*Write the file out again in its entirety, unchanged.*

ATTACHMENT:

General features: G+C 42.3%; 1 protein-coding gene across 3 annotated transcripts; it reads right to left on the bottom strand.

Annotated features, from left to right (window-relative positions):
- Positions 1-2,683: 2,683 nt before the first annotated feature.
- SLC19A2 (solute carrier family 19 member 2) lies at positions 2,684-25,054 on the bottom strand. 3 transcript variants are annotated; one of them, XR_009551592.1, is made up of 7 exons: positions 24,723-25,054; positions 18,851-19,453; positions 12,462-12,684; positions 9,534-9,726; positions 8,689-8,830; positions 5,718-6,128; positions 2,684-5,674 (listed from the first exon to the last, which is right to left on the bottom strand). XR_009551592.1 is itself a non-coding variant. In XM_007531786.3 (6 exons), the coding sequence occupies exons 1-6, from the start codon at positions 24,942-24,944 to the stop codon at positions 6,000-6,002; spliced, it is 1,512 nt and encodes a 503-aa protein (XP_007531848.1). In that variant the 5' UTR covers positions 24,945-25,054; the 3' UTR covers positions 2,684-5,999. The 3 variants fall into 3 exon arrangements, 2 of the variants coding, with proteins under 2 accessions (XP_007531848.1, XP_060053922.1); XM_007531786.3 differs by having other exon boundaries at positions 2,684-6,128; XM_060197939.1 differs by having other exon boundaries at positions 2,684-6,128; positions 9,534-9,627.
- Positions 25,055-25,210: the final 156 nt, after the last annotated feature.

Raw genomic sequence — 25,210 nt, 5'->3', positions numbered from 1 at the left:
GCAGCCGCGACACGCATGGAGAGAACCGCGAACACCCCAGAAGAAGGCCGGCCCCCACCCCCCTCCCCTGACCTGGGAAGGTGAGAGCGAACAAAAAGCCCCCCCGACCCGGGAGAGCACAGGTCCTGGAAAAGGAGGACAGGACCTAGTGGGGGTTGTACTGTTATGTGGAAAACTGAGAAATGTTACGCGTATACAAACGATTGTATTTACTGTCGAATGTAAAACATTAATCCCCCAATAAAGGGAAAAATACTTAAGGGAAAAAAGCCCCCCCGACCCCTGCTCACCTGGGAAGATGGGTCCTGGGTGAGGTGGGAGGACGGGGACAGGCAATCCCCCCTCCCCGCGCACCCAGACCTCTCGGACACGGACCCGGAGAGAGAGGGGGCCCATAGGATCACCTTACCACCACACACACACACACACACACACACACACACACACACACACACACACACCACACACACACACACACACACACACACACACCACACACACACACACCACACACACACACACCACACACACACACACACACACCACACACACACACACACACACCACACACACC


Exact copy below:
General features: G+C 42.3%; 1 protein-coding gene across 3 annotated transcripts; it reads right to left on the bottom strand.

Annotated features, from left to right (window-relative positions):
- Positions 1-2,683: 2,683 nt before the first annotated feature.
- SLC19A2 (solute carrier family 19 member 2) lies at positions 2,684-25,054 on the bottom strand. 3 transcript variants are annotated; one of them, XR_009551592.1, is made up of 7 exons: positions 24,723-25,054; positions 18,851-19,453; positions 12,462-12,684; positions 9,534-9,726; positions 8,689-8,830; positions 5,718-6,128; positions 2,684-5,674 (listed from the first exon to the last, which is right to left on the bottom strand). XR_009551592.1 is itself a non-coding variant. In XM_007531786.3 (6 exons), the coding sequence occupies exons 1-6, from the start codon at positions 24,942-24,944 to the stop codon at positions 6,000-6,002; spliced, it is 1,512 nt and encodes a 503-aa protein (XP_007531848.1). In that variant the 5' UTR covers positions 24,945-25,054; the 3' UTR covers positions 2,684-5,999. The 3 variants fall into 3 exon arrangements, 2 of the variants coding, with proteins under 2 accessions (XP_007531848.1, XP_060053922.1); XM_007531786.3 differs by having other exon boundaries at positions 2,684-6,128; XM_060197939.1 differs by having other exon boundaries at positions 2,684-6,128; positions 9,534-9,627.
- Positions 25,055-25,210: the final 156 nt, after the last annotated feature.

Raw genomic sequence — 25,210 nt, 5'->3', positions numbered from 1 at the left:
GCAGCCGCGACACGCATGGAGAGAACCGCGAACACCCCAGAAGAAGGCCGGCCCCCACCCCCCTCCCCTGACCTGGGAAGGTGAGAGCGAACAAAAAGCCCCCCCGACCCGGGAGAGCACAGGTCCTGGAAAAGGAGGACAGGACCTAGTGGGGGTTGTACTGTTATGTGGAAAACTGAGAAATGTTACGCGTATACAAACGATTGTATTTACTGTCGAATGTAAAACATTAATCCCCCAATAAAGGGAAAAATACTTAAGGGAAAAAAGCCCCCCCGACCCCTGCTCACCTGGGAAGATGGGTCCTGGGTGAGGTGGGAGGACGGGGACAGGCAATCCCCCCTCCCCGCGCACCCAGACCTCTCGGACACGGACCCGGAGAGAGAGGGGGCCCATAGGATCACCTTACCACCACACACACACACACACACACACACACACACACACACACACACACACACCACACACACACACACACACACACACACACACCACACACACACACACCACACACACACACACCACACACACACACACACACACCACACACACACACACACACACCACACACACC